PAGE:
You know, I never thought that at this stage of the game I’d be facing the prospect of dealing with my anger. I thought I’d dealt with it – I am starting to see that, instead, I’ve just bottled it all up. There are moments when I can feel it viscerally, thrumming through me – hot and heady, ready to destroy.

And I find that really, really upsetting. I think it must come with the territory I’m entering now on my path: I have reached the parched, barren, burnt plains of anger. I have reached that place inside myself where I have allowed rage to devastate possibility or growth. I have reached that point on my journey where I must turn over each charred rock, scrape off the brittle crust of ash, and look to see what I have yet to release, what I have still before me to forgive. To really forgive.

The seeds of this knowing were planted a long time ago, and they’re only now breaking through on this arid stretch. Until now, I didn’t have the words to talk about it, and I couldn’t draw all of it together in my mind, or my heart. I was ashamed of it.

But, I found a passage today by Thich Nhat Hanh that brought some of it into focus:

It is best if we do not listen to or look at the person whom we consider to be the cause of our anger. Like a fireman, we have to pour water on the blaze first and not waste time looking for the one who set the house on fire. “Breathing in, I know that I am angry. Breathing out, I know that I must put all my energy into caring for my anger.” So we avoid thinking about the other person, and we refrain from doing or saying anything as long as our anger persists. If we put all our mind into observing our anger, we will avoid doing any damage that we may regret later. (Thich Nhat Hanh)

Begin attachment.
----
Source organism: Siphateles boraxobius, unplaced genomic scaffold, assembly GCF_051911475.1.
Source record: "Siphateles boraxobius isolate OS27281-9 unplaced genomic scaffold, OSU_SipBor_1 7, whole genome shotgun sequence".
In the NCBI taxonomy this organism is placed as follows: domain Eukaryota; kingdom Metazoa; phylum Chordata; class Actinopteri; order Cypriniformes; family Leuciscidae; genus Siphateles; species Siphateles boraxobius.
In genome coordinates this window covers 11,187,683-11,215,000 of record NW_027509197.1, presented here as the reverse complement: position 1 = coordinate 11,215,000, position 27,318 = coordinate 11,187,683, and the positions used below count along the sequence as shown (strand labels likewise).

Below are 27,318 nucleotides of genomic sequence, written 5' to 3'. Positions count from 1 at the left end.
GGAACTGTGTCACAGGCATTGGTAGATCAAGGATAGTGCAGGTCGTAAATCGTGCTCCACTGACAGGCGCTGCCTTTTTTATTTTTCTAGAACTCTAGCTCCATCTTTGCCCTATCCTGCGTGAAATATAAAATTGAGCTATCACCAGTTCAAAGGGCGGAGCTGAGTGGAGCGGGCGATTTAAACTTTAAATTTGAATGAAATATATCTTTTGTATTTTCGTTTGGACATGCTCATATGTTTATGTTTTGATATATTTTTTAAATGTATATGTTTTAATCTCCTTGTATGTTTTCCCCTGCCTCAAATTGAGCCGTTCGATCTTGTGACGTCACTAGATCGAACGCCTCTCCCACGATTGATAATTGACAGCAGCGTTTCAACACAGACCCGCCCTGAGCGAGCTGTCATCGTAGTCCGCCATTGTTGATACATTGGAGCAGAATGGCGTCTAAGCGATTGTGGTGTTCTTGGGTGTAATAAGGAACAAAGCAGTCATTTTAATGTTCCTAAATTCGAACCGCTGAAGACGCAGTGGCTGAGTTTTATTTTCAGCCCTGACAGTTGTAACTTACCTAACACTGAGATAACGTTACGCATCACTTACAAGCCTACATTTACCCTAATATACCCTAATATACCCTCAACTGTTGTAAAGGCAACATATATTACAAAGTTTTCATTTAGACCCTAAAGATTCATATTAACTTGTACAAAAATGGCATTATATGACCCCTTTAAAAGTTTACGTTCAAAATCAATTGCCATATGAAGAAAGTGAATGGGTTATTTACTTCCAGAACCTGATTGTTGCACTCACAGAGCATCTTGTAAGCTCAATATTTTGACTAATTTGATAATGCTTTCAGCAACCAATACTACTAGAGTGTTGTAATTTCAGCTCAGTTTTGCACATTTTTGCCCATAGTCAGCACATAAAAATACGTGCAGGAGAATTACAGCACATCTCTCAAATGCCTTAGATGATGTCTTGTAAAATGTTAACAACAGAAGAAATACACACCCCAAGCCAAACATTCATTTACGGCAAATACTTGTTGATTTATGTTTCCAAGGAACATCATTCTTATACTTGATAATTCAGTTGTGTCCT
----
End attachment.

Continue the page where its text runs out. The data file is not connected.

This is great so far as helping me deal with new anger arising now – and if I follow that premise (concentrate on your own anger, and not on those who’ve angered you), I can hopefully avoid future cringe-worthy moments. I’ve been repeating that mantra to myself for most of the day:

Breathing in, I know that I am angry.

Breathing out, I know that I must put all my energy into caring for my anger.

Breathe in.

Breathe out.

(Do not throttle those who are angering you.

Do not call them dirty names when “no one” is listening. I added this part. I needed the clarification, apparently.)

This is part of Reiki Mastery, too. Just for today, I will not anger. When I mutter against them, I might feel better in the moment, as though I’ve expelled some of the venom within me – but in reality, I am cursing myself each time I curse someone else. If we are in all beings, and a part of all things, and they in us, then each time I curse someone else, I curse myself.

While this is all kinds of great and good for me to practice in the now, I need to get in and dig deep and look at all the old anger. It’s stockpiled in there. I feel like I’d need to send poor little thought-children down there in those freaky hazmat suits to handle each shard of ire with those creepy tongs they use to handle nuclear reactors.

What I do see is that you never really bury it – it’s in there, waiting for you to be ready to look at it, deal with it, and release it, finally. I think all of that old garbage – all of the little smoldering anger fires of long ago – help to fuel my anger in the present. I hate that idea. I hate that I know it’s true.

The reason that I haven’t looked at it or dealt with it, in part, was because it felt shameful. Some of the reasons I’d ever been angry in the first place felt selfish or wrong. Some of the reactions I’ve had to situations throughout my life have left me with no small amount of chagrin.

But mostly, I think I was just ashamed of the fact that I’d allowed someone to get to me enough to make me angry. That I allowed my self-control to slip long enough to let someone get past the defenses and cause me to lose my temper or have such a deeply “undignified” emotional reaction. If I continue this way, I will become Prometheus, chained to rock, allowing anger to devour me each day.

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